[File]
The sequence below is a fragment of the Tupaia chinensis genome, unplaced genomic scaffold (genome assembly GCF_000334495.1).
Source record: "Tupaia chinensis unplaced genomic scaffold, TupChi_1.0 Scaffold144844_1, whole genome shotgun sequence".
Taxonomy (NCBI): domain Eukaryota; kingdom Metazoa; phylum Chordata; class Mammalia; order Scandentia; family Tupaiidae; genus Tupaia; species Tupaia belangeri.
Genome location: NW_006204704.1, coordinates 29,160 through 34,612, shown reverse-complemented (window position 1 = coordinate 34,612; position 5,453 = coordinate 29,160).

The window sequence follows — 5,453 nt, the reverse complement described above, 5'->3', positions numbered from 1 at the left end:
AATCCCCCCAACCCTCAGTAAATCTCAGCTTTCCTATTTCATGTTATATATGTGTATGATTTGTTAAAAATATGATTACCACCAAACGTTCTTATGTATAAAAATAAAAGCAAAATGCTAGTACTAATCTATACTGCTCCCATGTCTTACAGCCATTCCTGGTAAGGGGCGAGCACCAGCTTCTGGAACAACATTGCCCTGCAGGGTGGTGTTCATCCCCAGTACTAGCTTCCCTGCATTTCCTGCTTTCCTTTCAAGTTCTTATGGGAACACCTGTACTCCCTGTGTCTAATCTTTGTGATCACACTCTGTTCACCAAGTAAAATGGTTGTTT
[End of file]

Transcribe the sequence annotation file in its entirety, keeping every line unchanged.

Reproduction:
The sequence below is a fragment of the Tupaia chinensis genome, unplaced genomic scaffold (genome assembly GCF_000334495.1).
Source record: "Tupaia chinensis unplaced genomic scaffold, TupChi_1.0 Scaffold144844_1, whole genome shotgun sequence".
Taxonomy (NCBI): domain Eukaryota; kingdom Metazoa; phylum Chordata; class Mammalia; order Scandentia; family Tupaiidae; genus Tupaia; species Tupaia belangeri.
Genome location: NW_006204704.1, coordinates 29,160 through 34,612, shown reverse-complemented (window position 1 = coordinate 34,612; position 5,453 = coordinate 29,160).

The window sequence follows — 5,453 nt, the reverse complement described above, 5'->3', positions numbered from 1 at the left end:
AATCCCCCCAACCCTCAGTAAATCTCAGCTTTCCTATTTCATGTTATATATGTGTATGATTTGTTAAAAATATGATTACCACCAAACGTTCTTATGTATAAAAATAAAAGCAAAATGCTAGTACTAATCTATACTGCTCCCATGTCTTACAGCCATTCCTGGTAAGGGGCGAGCACCAGCTTCTGGAACAACATTGCCCTGCAGGGTGGTGTTCATCCCCAGTACTAGCTTCCCTGCATTTCCTGCTTTCCTTTCAAGTTCTTATGGGAACACCTGTACTCCCTGTGTCTAATCTTTGTGATCACACTCTGTTCACCAAGTAAAATGGTTGTTT